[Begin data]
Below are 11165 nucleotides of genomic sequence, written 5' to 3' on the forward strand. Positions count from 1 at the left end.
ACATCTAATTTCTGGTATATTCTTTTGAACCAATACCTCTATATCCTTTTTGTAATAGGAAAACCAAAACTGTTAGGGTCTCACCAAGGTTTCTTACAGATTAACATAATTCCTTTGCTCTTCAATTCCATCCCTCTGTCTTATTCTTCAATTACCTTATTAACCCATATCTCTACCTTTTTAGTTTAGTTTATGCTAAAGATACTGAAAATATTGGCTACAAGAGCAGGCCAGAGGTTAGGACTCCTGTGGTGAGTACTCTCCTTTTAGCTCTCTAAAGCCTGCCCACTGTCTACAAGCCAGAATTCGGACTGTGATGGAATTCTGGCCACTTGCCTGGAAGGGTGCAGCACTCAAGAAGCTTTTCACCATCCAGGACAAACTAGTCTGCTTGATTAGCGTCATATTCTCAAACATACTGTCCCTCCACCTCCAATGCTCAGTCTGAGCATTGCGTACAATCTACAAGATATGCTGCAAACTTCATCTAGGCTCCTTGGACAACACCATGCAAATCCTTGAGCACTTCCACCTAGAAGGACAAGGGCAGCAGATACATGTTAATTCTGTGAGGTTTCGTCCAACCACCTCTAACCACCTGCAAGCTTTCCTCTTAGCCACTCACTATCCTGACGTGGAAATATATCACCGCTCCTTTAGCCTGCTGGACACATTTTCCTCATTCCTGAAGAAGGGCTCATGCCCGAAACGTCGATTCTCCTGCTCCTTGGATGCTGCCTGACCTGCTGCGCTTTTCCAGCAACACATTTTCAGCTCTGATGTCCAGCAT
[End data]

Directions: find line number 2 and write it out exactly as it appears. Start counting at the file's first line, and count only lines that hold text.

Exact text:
ACATCTAATTTCTGGTATATTCTTTTGAACCAATACCTCTATATCCTTTTTGTAATAGGAAAACCAAAACTGTTAGGGTCTCACCAAGGTTTCTTACAGATTAACATAATTCCTTTGCTCTTCAATTCCATCCCTCTGTCTTATTCTTCAATTACCTTATTAACCCATATCTCTACCTTTTTAGTTTAGTTTATGCTAAAGATACTGAAAATATTGGCTACAAGAGCAGGCCAGAGGTTAGGACTCCTGTGGTGAGTACTCTCCTTTTAGCTCTCTAAAGCCTGCCCACTGTCTACAAGCCAGAATTCGGACTGTGATGGAATTCTGGCCACTTGCCTGGAAGGGTGCAGCACTCAAGAAGCTTTTCACCATCCAGGACAAACTAGTCTGCTTGATTAGCGTCATATTCTCAAACATACTGTCCCTCCACCTCCAATGCTCAGTCTGAGCATTGCGTACAATCTACAAGATATGCTGCAAACTTCATCTAGGCTCCTTGGACAACACCATGCAAATCCTTGAGCACTTCCACCTAGAAGGACAAGGGCAGCAGATACATGTTAATTCTGTGAGGTTTCGTCCAACCACCTCTAACCACCTGCAAGCTTTCCTCTTAGCCACTCACTATCCTGACGTGGAAATATATCACCGCTCCTTTAGCCTGCTGGACACATTTTCCTCATTCCTGAAGAAGGGCTCATGCCCGAAACGTCGATTCTCCTGCTCCTTGGATGCTGCCTGACCTGCTGCGCTTTTCCAGCAACACATTTTCAGCTCTGATGTCCAGCAT